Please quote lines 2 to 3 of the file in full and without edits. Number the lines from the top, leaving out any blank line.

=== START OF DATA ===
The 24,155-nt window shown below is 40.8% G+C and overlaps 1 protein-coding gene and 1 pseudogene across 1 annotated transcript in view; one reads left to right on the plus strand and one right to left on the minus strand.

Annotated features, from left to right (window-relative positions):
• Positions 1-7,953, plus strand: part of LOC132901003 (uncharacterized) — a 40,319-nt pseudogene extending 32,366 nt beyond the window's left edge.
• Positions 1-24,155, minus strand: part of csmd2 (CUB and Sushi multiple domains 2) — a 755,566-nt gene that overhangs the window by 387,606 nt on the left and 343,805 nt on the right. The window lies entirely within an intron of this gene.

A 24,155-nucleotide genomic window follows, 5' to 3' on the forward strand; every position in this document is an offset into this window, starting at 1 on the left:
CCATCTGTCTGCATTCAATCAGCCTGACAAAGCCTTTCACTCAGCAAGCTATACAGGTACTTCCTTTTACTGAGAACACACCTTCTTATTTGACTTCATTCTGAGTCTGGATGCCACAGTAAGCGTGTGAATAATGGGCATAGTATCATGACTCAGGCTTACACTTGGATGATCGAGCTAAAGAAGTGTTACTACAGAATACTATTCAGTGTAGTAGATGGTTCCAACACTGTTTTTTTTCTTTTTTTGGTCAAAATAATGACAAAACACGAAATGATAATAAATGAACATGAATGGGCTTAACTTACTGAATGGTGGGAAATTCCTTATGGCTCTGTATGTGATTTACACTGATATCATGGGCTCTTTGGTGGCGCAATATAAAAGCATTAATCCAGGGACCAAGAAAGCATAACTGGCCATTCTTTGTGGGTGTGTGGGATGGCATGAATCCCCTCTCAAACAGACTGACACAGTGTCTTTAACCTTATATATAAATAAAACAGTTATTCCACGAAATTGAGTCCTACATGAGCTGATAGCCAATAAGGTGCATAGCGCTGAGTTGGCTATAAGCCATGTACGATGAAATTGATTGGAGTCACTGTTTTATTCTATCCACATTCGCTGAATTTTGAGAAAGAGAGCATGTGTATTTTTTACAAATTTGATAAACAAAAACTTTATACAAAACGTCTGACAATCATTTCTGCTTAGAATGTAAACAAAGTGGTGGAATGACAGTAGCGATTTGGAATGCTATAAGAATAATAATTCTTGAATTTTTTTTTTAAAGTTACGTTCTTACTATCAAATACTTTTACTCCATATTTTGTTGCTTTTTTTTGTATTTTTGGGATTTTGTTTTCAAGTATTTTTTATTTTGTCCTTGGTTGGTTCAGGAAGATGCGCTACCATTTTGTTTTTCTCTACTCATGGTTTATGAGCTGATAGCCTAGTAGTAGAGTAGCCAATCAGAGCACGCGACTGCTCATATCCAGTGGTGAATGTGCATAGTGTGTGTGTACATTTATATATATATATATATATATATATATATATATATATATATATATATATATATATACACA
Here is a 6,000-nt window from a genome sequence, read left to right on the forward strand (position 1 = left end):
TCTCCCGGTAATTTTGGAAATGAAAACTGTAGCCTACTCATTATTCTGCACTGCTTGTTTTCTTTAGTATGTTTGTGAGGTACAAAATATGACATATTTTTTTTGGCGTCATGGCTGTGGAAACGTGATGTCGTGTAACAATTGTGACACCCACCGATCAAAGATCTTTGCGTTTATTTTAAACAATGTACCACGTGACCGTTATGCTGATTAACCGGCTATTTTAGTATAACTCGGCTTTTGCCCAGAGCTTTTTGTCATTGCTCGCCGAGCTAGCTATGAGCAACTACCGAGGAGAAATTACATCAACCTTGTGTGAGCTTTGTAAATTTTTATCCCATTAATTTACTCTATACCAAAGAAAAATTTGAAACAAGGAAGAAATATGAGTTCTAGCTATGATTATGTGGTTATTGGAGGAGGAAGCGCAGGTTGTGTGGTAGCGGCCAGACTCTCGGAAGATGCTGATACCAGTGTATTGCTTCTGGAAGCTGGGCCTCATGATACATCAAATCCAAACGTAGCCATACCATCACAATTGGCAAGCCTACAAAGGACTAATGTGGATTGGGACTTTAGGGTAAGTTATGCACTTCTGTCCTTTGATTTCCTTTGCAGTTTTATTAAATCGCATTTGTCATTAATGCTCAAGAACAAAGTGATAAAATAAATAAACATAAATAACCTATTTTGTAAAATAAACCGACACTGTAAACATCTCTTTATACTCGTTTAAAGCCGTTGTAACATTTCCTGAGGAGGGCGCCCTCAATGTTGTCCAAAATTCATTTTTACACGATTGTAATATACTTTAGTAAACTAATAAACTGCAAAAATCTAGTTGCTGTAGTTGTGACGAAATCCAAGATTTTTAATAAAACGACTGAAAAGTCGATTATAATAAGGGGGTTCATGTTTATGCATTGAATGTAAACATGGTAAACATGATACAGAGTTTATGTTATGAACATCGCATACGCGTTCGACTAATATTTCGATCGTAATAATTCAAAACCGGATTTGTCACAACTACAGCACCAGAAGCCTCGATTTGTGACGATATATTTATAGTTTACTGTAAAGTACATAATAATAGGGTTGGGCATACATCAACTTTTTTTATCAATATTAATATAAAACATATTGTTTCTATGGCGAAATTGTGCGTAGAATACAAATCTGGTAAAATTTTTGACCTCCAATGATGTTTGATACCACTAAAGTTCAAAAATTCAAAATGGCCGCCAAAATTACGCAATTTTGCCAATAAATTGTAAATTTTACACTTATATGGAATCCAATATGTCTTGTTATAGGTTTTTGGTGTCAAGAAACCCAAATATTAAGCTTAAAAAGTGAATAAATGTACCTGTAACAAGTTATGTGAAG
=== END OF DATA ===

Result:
Annotated features, from left to right (window-relative positions):
• Positions 1-7,953, plus strand: part of LOC132901003 (uncharacterized) — a 40,319-nt pseudogene extending 32,366 nt beyond the window's left edge.